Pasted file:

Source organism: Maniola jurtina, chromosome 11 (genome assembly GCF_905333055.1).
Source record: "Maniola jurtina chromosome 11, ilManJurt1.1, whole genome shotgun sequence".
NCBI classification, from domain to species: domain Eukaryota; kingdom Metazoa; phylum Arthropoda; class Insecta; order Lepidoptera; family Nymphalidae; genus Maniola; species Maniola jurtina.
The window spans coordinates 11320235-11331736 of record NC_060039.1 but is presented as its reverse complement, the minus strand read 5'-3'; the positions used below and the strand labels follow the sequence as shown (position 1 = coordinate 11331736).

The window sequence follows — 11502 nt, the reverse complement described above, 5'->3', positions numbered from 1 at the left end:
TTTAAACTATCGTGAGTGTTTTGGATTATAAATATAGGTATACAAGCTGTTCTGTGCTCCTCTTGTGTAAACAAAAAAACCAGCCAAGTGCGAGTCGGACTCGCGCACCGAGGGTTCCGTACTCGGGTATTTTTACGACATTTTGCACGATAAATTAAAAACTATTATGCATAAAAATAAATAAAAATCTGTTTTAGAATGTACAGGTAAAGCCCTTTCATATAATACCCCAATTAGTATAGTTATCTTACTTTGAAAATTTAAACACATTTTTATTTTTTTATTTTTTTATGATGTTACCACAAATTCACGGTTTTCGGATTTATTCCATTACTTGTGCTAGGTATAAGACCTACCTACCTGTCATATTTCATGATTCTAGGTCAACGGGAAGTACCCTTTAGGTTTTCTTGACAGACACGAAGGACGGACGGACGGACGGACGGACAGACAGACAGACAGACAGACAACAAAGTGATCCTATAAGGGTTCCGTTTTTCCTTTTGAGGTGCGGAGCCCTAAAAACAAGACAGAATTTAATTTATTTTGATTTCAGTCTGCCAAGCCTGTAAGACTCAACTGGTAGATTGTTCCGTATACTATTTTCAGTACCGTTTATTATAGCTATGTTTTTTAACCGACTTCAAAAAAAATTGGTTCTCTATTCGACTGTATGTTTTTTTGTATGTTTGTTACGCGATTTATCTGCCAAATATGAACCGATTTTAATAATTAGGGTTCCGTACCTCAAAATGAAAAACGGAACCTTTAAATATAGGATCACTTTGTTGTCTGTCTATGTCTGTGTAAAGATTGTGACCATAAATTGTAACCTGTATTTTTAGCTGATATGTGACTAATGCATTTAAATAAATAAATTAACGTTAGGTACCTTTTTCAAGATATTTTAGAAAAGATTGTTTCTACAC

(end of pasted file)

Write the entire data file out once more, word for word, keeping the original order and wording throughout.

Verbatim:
Source organism: Maniola jurtina, chromosome 11 (genome assembly GCF_905333055.1).
Source record: "Maniola jurtina chromosome 11, ilManJurt1.1, whole genome shotgun sequence".
NCBI classification, from domain to species: domain Eukaryota; kingdom Metazoa; phylum Arthropoda; class Insecta; order Lepidoptera; family Nymphalidae; genus Maniola; species Maniola jurtina.
The window spans coordinates 11320235-11331736 of record NC_060039.1 but is presented as its reverse complement, the minus strand read 5'-3'; the positions used below and the strand labels follow the sequence as shown (position 1 = coordinate 11331736).

The window sequence follows — 11502 nt, the reverse complement described above, 5'->3', positions numbered from 1 at the left end:
TTTAAACTATCGTGAGTGTTTTGGATTATAAATATAGGTATACAAGCTGTTCTGTGCTCCTCTTGTGTAAACAAAAAAACCAGCCAAGTGCGAGTCGGACTCGCGCACCGAGGGTTCCGTACTCGGGTATTTTTACGACATTTTGCACGATAAATTAAAAACTATTATGCATAAAAATAAATAAAAATCTGTTTTAGAATGTACAGGTAAAGCCCTTTCATATAATACCCCAATTAGTATAGTTATCTTACTTTGAAAATTTAAACACATTTTTATTTTTTTATTTTTTTATGATGTTACCACAAATTCACGGTTTTCGGATTTATTCCATTACTTGTGCTAGGTATAAGACCTACCTACCTGTCATATTTCATGATTCTAGGTCAACGGGAAGTACCCTTTAGGTTTTCTTGACAGACACGAAGGACGGACGGACGGACGGACGGACAGACAGACAGACAGACAGACAACAAAGTGATCCTATAAGGGTTCCGTTTTTCCTTTTGAGGTGCGGAGCCCTAAAAACAAGACAGAATTTAATTTATTTTGATTTCAGTCTGCCAAGCCTGTAAGACTCAACTGGTAGATTGTTCCGTATACTATTTTCAGTACCGTTTATTATAGCTATGTTTTTTAACCGACTTCAAAAAAAATTGGTTCTCTATTCGACTGTATGTTTTTTTGTATGTTTGTTACGCGATTTATCTGCCAAATATGAACCGATTTTAATAATTAGGGTTCCGTACCTCAAAATGAAAAACGGAACCTTTAAATATAGGATCACTTTGTTGTCTGTCTATGTCTGTGTAAAGATTGTGACCATAAATTGTAACCTGTATTTTTAGCTGATATGTGACTAATGCATTTAAATAAATAAATTAACGTTAGGTACCTTTTTCAAGATATTTTAGAAAAGATTGTTTCTACAC